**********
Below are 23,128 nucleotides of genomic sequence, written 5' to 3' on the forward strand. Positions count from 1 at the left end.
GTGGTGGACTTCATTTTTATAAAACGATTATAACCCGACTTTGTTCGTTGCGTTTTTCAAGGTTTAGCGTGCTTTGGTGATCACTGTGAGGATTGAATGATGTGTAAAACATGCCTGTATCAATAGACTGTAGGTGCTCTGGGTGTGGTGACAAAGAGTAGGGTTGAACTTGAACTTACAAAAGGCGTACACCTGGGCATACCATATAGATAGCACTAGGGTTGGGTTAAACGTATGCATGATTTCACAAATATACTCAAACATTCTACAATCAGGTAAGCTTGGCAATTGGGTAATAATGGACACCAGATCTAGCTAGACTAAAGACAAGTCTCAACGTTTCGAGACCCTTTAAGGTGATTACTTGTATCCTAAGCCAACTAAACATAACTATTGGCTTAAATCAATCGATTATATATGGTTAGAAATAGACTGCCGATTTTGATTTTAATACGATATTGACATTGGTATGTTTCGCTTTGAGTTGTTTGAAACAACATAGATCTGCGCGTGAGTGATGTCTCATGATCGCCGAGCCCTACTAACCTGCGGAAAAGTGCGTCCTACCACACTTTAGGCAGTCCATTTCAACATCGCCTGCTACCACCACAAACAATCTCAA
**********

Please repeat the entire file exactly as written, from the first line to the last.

Below are 23,128 nucleotides of genomic sequence, written 5' to 3' on the forward strand. Positions count from 1 at the left end.
GTGGTGGACTTCATTTTTATAAAACGATTATAACCCGACTTTGTTCGTTGCGTTTTTCAAGGTTTAGCGTGCTTTGGTGATCACTGTGAGGATTGAATGATGTGTAAAACATGCCTGTATCAATAGACTGTAGGTGCTCTGGGTGTGGTGACAAAGAGTAGGGTTGAACTTGAACTTACAAAAGGCGTACACCTGGGCATACCATATAGATAGCACTAGGGTTGGGTTAAACGTATGCATGATTTCACAAATATACTCAAACATTCTACAATCAGGTAAGCTTGGCAATTGGGTAATAATGGACACCAGATCTAGCTAGACTAAAGACAAGTCTCAACGTTTCGAGACCCTTTAAGGTGATTACTTGTATCCTAAGCCAACTAAACATAACTATTGGCTTAAATCAATCGATTATATATGGTTAGAAATAGACTGCCGATTTTGATTTTAATACGATATTGACATTGGTATGTTTCGCTTTGAGTTGTTTGAAACAACATAGATCTGCGCGTGAGTGATGTCTCATGATCGCCGAGCCCTACTAACCTGCGGAAAAGTGCGTCCTACCACACTTTAGGCAGTCCATTTCAACATCGCCTGCTACCACCACAAACAATCTCAA